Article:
Then you can prioritize based on how much time a task is likely to take to complete.
Short tasks can sometimes be tackled in between larger projects or during mental breaks. They can offer a sense of achievement and momentum.
Long tasks require dedicated blocks of time. By estimating the duration it will take to complete, you can better allocate appropriate slots in your schedule, ensuring you remain focused and efficient.
If you find yourself losing focus during a larger block of focused time, give the Pomodoro Technique a try. It involves short bursts of concentrated work followed by a short break, to help manage time effectively. Use a timer to break your work into intervals, typically 25 minutes in length.
In between these work intervals, take short mental breaks. You can use that break to reply to an email, do some stretching, or take a bathroom break. For tasks requiring deeper concentration, a short walk post-interval can reinvigorate your focus.
Re-evaluate and Adjust
Priorities can and will shift.
Yes, it can be frustrating when you are working hard and you receive a major change. A task that was deemed vital one week might become redundant the next. A project you are a part of may pivot and go in a completely different direction, changing the tasks you are responsible for or the urgency/importance of tasks you already planned for.
Life is unpredictable. As the late businessman and author, Phil Crosby, said, “If anything is certain, it is that change is certain.” Though task management attempts to plan a few days or week ahead, you need to prepare for possible changes.
Regularly reassessing your task list and the status of the large projects they are attached to ensures you meet your milestones, stay aligned with your goals, and can adapt to changing circumstances.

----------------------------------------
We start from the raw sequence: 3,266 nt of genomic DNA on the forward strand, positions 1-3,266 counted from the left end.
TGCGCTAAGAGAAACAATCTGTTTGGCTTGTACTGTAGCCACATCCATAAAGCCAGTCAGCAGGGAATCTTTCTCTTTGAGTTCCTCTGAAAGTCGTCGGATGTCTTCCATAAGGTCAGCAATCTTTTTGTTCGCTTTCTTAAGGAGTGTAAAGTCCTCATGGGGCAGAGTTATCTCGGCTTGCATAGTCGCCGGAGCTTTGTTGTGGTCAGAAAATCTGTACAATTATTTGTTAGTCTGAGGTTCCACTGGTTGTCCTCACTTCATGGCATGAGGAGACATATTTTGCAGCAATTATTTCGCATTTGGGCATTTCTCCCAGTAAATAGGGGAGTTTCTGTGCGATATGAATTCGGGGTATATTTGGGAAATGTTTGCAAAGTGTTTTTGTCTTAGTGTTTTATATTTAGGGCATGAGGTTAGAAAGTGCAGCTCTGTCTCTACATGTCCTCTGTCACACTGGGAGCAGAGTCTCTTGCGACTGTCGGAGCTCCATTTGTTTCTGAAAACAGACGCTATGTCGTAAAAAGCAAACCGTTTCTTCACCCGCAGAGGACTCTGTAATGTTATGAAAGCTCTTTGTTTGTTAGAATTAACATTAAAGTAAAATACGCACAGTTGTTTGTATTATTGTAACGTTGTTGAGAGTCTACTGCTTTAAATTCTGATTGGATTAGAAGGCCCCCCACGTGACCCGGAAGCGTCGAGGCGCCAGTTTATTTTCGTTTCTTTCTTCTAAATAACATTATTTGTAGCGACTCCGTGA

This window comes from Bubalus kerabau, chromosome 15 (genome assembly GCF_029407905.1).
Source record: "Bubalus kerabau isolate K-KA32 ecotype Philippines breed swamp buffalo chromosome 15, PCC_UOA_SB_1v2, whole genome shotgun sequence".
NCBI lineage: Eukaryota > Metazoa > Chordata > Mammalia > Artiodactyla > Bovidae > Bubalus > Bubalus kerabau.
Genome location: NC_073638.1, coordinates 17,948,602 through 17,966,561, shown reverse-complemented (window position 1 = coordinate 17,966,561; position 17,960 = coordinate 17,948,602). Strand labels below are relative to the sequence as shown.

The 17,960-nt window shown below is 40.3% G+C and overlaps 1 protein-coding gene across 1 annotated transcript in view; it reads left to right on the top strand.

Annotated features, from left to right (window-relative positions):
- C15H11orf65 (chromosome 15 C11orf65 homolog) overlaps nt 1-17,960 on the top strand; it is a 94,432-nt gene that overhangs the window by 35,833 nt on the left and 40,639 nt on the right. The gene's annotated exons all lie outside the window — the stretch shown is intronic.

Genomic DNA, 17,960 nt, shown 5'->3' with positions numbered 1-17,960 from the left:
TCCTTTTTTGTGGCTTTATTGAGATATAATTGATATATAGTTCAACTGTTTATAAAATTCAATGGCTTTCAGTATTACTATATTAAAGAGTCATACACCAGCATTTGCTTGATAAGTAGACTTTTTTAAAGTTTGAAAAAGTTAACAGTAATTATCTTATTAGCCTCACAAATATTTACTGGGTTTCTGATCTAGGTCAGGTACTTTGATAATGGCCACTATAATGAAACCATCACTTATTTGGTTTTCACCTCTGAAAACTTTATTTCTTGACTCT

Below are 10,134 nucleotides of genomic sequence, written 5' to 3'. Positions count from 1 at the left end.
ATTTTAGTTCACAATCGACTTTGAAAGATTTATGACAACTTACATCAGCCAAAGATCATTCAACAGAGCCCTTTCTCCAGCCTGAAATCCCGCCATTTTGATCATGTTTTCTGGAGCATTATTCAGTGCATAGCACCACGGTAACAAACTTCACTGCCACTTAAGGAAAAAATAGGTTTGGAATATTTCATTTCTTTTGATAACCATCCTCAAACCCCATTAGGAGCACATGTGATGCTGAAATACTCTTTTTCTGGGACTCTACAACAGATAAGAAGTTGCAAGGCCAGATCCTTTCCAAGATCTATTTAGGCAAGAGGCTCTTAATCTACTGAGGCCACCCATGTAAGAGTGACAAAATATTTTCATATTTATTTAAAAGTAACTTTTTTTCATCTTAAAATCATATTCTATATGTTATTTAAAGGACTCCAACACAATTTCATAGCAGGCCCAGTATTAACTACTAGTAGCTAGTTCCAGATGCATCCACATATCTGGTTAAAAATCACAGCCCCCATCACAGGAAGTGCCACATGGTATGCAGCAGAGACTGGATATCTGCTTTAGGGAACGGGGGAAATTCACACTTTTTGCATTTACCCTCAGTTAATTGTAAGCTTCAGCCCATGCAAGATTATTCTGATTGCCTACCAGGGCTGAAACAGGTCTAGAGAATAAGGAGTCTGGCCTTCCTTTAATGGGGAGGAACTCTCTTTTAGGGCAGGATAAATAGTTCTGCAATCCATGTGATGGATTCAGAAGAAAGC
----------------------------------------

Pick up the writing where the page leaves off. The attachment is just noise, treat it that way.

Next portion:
Consider Task Dependencies
When prioritizing, one area that can be easily overlooked is task dependencies. Some tasks might be contingent on the completion of others. Mapping out these dependencies can provide a clear pathway, ensuring tasks are tackled in the right order and at the right time.
Utilize Task Management Technology
There are a plethora of tools to assist in prioritizing your tasks. From a simple handwritten to-do list to enterprise-level work management software like Jira, Monday.com, and FunctionFox and the wide variety of task management tools like Trello, Asana, and Todoist in between.
First, you should see what tools and software are available to you through your employer. Many organizations have specific tools they have paid to use and there may be internal processes you should follow.
Second, if your company does not have a task management tool or software available, investigate some free or low cost options you can trial. This will allow you to see what technology is useful and build a business case you can present to your manager for wider adoption of the tool.
Whatever method or tool you use, modern technology can help you prioritize and manage tasks more efficiently than the handwritten to do lists. They also provide a record of your work activities that can be presented to team leads, managers, or help you glean important information to add to your resume.
While it’s tempting to jump into tasks as they come, taking a step back to prioritize can result in increased productivity, reduced stress, and a clearer pathway to achieving both short-term and long-term project objectives and your own goals. By focusing on urgency, importance, and the time duration, you can create an optimized task list tailored to success. Considering task dependencies, utilizing technology and being prepared for changes will also help you re-evaluate and pivot when needed.
Until next time, let your task management shine! ✨
If you enjoyed this guide to task management, check out A Developer’s Guide to Better Work Habits for more best practice tips.